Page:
Bill Ashford by James Pagliasotti Bill Ashford is standing in front of the big oak consul in the living room, listening to show tunes, waving his arms to the rhythm of the music like a symphony orchestra conductor. When a voice came on at the end of the song, he realized a little man lived inside the radio and he thought it was a great place. Soon enough a time would come when Bill was the man in the radio. He still couldn’t think of a better place to be. He’s six years old but already for him the music is everything. His father is an Army General, so home is all over the place. One thing is consistent. The big oak consul and the music. And Bill conducting. Back to Fayetteville, North Carolina near where he was born. A teenager now, he starts hanging out on the sidewalk where the big glass window at the local radio station WFNC gives passersby a view of the deejay inside playing the tunes. Bill doesn’t pass by. He hangs out day after day and when he’s a little older night after night. Finally gets invited in. Made it. He’s 14 years old and soon has his own show! The die is cast. Bill will spend the rest of his life in radio. And spend it making the music matter. He does freeform radio in North Carolina, in Denver and Boulder, in San Francisco, in Denver again, and in Lake Tahoe. Then Denver again at KLAK, progressive country, and later a series of gigs in the Midwest. When the glory days are past, he does The Rock Garden from his home with his wife, Gail, in Florida, four hours live each evening and another twenty he programs and plays from the can on the internet. Back in the day, he knows the Under Assistant West Coast Promo Man, and he knows all the rest of the promo men, too. But he also knows the musicians, guys like Mick and Keith. They’ve done pop, rock, blues, some psychedelic music, Studio 54 disco. They’re doing country-tinged tunes these days, trying to crack that audience, too. “How can we get to the country and western market,” they ask him. “A good place to start,” he tells Mick, “would be to quit making fun of them.” Good advice for a guy who wrote Far Away Eyes, Sweet Virginia, Torn and Frayed, country flavored with a wry twist. Bill commands respect from everybody in the business because, like him or not, his shows are awesome. Nobody disagrees. Ask who does the best shows in the freeform era and you’ll hear a lot of different names, because all these folks took their music seriously and a lot of them did great work, but anyone who ever heard him on the air will tell you Bill Ashford is right up there with the best. Bill knows his music and he wants you to know it, too. As music director at a lot of important stations in the day, he built libraries that were essential to doing the shows these radio artists wanted to do. “The idea,” as Thom Trunnell said, “was to be in a room playing a tune and whatever song you wanted to play next, it was there where you could grab it and keep the mini-orgasm going.” Bill was the one who made that a reality. He was infamous for visiting folks, looking through their record collections, pulling out one or two albums and saying, “We need this for the library,” and confiscating the records. It was for the greater good, after all, and many of his victims would tell you they felt honored to have music that Bill wanted.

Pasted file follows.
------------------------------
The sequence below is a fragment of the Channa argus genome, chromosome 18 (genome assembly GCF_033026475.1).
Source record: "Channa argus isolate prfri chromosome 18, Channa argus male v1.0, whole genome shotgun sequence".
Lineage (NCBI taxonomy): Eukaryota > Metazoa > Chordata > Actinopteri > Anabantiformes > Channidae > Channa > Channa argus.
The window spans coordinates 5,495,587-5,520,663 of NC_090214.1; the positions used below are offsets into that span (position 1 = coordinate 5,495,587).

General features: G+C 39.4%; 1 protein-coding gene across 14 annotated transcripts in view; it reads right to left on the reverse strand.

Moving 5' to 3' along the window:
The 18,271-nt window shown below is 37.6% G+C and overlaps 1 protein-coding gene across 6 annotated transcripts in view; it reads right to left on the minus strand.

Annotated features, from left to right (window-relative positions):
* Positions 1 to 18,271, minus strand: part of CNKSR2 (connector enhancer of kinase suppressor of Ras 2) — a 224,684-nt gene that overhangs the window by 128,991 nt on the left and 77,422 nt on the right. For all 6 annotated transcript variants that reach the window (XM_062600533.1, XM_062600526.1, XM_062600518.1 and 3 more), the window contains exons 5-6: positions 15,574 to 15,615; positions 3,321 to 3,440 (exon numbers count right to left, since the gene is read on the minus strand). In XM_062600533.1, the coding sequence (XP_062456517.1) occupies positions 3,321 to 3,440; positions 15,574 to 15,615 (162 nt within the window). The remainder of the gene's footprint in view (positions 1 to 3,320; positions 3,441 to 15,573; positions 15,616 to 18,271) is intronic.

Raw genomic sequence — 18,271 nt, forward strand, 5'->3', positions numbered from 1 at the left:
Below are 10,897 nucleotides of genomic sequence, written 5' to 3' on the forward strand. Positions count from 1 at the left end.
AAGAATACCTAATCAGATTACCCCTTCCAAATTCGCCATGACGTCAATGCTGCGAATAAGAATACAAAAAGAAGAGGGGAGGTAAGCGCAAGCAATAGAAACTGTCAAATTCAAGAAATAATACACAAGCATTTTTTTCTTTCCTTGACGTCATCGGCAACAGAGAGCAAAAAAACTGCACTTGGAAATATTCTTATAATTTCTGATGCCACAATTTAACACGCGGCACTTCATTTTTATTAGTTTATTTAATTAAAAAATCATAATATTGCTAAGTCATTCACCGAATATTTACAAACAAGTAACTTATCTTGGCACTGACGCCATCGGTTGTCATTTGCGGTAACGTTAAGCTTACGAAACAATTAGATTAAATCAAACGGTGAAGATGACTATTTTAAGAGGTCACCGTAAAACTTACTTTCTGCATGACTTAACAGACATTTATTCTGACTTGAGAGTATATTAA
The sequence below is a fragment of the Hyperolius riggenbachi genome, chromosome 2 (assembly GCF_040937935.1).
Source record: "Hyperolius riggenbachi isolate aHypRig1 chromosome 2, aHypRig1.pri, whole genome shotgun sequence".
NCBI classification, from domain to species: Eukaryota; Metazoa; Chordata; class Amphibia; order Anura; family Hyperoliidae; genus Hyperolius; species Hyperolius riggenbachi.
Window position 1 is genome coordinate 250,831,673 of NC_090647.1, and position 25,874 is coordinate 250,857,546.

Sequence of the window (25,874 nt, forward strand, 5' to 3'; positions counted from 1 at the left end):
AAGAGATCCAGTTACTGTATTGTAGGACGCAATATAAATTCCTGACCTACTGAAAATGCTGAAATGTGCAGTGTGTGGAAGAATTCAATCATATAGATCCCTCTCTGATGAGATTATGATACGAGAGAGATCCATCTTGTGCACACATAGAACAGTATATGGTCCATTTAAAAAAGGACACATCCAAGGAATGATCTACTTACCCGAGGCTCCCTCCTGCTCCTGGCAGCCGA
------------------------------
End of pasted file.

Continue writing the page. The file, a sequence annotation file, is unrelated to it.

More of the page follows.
In the KFML Studio
Bill at Mile High Stadium, Denver
Bill with Mick Jagger
Gail Wilson Ashford
Gail up high
Gail with Clint Eastwood
Edward Bear courtesy ksanjive95the movie.com
In Memoriam | Edward Bear: 1938-2023
By Neil Resnick
Santa Barbara Independent | Mon Feb 13, 2023
A brother from another mother.” These five words describe the relationship that I was blessed to share with Edward Bear for the past 48 years.
Edward Bear passed away the morning of February 10, 2023, leaving a legacy unmatched by many of us. He leaves behind a loving and wonderful wife, Lori Fuller, and countless friends and associates that he positively impacted throughout his life.
Marcello Cabus, Jr.
Thom Trunnell, Junior, David Shepardson
Buffalo Chip, AKA Mick Hursh
Mick and Cathy
Deejay, Journalist, Newsman
Deejay, Program Director
Born in Henderson, Texas, Compton got his start in broadcasting as a teen in Tyler, Texas, going on to work in several markets from Dallas to Nashville before making his way to Phoenix where, in 1969, he was hired at KRUX by Valley broadcast legend Al McCoy.
Marty Manning, an Arizona Broadcasters Hall of Famer who retired after 50 years in radio in 2019, recalls the impact Compton's show had on the market.
"That's where the underground radio concept really started here in Phoenix," Manning says. "All of a sudden, this top 40 station turned into what Bill called freeform contemporary.”
c. 1991 article in the Phoenix NewTimes
Music choices were a personal statement for each deejay, and each was expected to incorporate his or her eclectic tastes and moods into the mix each day. "What we both wanted to do was to present segments of music that would contain underlying threads of continuity, something that held all the music together in some continuous meaning," says Tindle. "Bill called them collages. I called them sets. Sometimes it was a political thread, sometimes it was about girls with blond hair. "When you turn on the radio today, you're hearing radio as business. When you turned on the radio to KDKB in those days, you were hearing an art form, you were hearing artists create in an improvisational way."
Bill Compton KCAC - KDKB courtesy Marty Manning
Deejay, Producer, Promoter